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Birkbeck centre begins work on open-source translation tool for scholarly communications

Birkbeck Centre for Technology and Publishing begins development of open-source translation tool with Open Library of Humanities

The Birkbeck Centre for Technology and Publishing, based in the School of Arts, has announce that work has begun on its open-source translation tool for scholarly communications. The tool, being developed as part of a grant from the Andrew W. Mellon Foundation and a private donor, will be designed to allow users to write and read translations of openly licensed work, rather than resorting to the more common machine-based, automatic approaches.

The Director of the Centre for Technology and Publishing and a CEO of the Open Library of Humanities, Dr. Martin Paul Eve (pictured top), said: “Among the greatest problems in our scholarly communication systems are financial, geographical, and linguistic fractures. Each of these elements fragments and divides our global communities of knowledge. The Open Library of Humanities has thus far worked to address the former two of these elements, allowing anyone to read and contribute to the platform without financial charge, from anywhere in the world. Although it is a huge social challenge to address, with the open development of a human-based translation platform that anyone can re-use, we seek to make progress on this third axis.”

The development of this software sees two staff members join the Centre:

Richard Brownlow (pictured bottom left) has a BSc in Physics from the University of Leicester and an MSc in Advanced Information Systems from Birkbeck. He has over 20 years’ experience in industry as a Software Engineer and Software Project Manager and is currently studying for a PhD at the London Knowledge Lab where he is a member of the Weaving Communities of Practice Project. His research is in the design of tools to help domain experts integrate heterogeneous data sets.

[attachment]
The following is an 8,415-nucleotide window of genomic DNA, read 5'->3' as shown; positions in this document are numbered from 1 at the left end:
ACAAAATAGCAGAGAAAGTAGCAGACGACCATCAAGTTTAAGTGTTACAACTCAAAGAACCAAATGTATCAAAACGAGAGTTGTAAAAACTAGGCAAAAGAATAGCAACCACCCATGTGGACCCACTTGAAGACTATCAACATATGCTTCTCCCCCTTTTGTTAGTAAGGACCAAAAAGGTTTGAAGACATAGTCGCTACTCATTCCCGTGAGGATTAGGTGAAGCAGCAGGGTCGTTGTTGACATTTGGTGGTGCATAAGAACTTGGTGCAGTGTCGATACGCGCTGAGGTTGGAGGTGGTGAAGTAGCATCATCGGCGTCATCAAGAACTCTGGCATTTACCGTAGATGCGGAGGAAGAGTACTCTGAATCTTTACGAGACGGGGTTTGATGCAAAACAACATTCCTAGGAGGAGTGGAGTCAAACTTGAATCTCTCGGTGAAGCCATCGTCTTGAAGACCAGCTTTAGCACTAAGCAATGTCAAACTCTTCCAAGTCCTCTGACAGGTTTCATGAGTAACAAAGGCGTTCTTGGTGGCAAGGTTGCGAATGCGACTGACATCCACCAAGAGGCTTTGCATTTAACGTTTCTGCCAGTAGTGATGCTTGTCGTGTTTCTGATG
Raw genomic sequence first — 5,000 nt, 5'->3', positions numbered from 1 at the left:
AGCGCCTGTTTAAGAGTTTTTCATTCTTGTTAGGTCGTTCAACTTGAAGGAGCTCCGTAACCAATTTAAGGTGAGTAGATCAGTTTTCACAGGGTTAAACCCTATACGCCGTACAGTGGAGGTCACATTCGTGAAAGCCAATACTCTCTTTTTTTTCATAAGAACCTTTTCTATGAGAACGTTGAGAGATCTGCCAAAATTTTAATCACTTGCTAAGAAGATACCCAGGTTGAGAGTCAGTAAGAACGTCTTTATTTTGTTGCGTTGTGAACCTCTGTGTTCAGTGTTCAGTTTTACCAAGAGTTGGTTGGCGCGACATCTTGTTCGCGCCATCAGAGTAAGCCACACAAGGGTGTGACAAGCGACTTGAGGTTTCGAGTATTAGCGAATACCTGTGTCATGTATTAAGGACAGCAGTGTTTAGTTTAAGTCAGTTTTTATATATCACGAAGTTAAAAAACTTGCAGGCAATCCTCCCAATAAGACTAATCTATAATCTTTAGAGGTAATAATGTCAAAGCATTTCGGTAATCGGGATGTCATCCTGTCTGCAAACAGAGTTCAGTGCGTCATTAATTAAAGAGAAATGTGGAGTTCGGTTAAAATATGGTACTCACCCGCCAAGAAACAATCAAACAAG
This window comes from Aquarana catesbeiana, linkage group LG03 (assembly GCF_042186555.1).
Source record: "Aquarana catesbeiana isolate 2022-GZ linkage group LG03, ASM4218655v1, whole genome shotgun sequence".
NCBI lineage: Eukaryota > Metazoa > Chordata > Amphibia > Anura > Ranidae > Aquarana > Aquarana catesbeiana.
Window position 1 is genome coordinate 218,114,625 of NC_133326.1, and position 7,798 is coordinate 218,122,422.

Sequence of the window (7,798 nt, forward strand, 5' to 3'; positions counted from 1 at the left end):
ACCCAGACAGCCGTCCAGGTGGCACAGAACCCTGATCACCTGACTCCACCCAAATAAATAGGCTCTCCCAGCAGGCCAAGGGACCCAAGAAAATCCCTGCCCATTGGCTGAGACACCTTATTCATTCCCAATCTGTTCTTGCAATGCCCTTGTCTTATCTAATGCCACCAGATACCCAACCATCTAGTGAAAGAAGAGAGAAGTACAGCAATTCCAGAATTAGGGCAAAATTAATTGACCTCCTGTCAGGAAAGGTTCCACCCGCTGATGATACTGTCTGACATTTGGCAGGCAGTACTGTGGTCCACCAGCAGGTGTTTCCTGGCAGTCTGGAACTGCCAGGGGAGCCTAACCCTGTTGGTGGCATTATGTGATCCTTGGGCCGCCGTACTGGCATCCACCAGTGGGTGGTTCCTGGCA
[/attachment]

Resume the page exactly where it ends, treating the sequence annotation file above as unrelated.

Dr. Marija Katic (pictured bottom right) has MEd in Mathematics and Computer Science from the University of Split and a PhD in Computer Science from the University of Zagreb. She has experience as a Lecturer, Researcher and a Software Developer. Her main interest is in software evolution, a sub-area of software engineering that aims to help software engineers to cope with ever changing environments in an easier way.

About the OLH

  • Unlike many emerging “gold” open-access models, the OLH does not charge authors to publish. Instead, it is funded by an international library consortium whose members recognise that the greatest benefit for the academy and society will only be realised when access to scholarly work is not based on an exclusionary pay-to-read system.
  • Since opening for library partnerships earlier this year, over 140 institutions from around the world have already signed up to support the OLH platform financially, many pledging multi-year support upfront.
  • Libraries outside the US and UK interested in joining the OLH Library Partnership Subsidy model should contact Dr. Martin Paul Eve:  
  • UK-based libraries can join through Jisc Collections. US-based libraries can join through LYRASIS.

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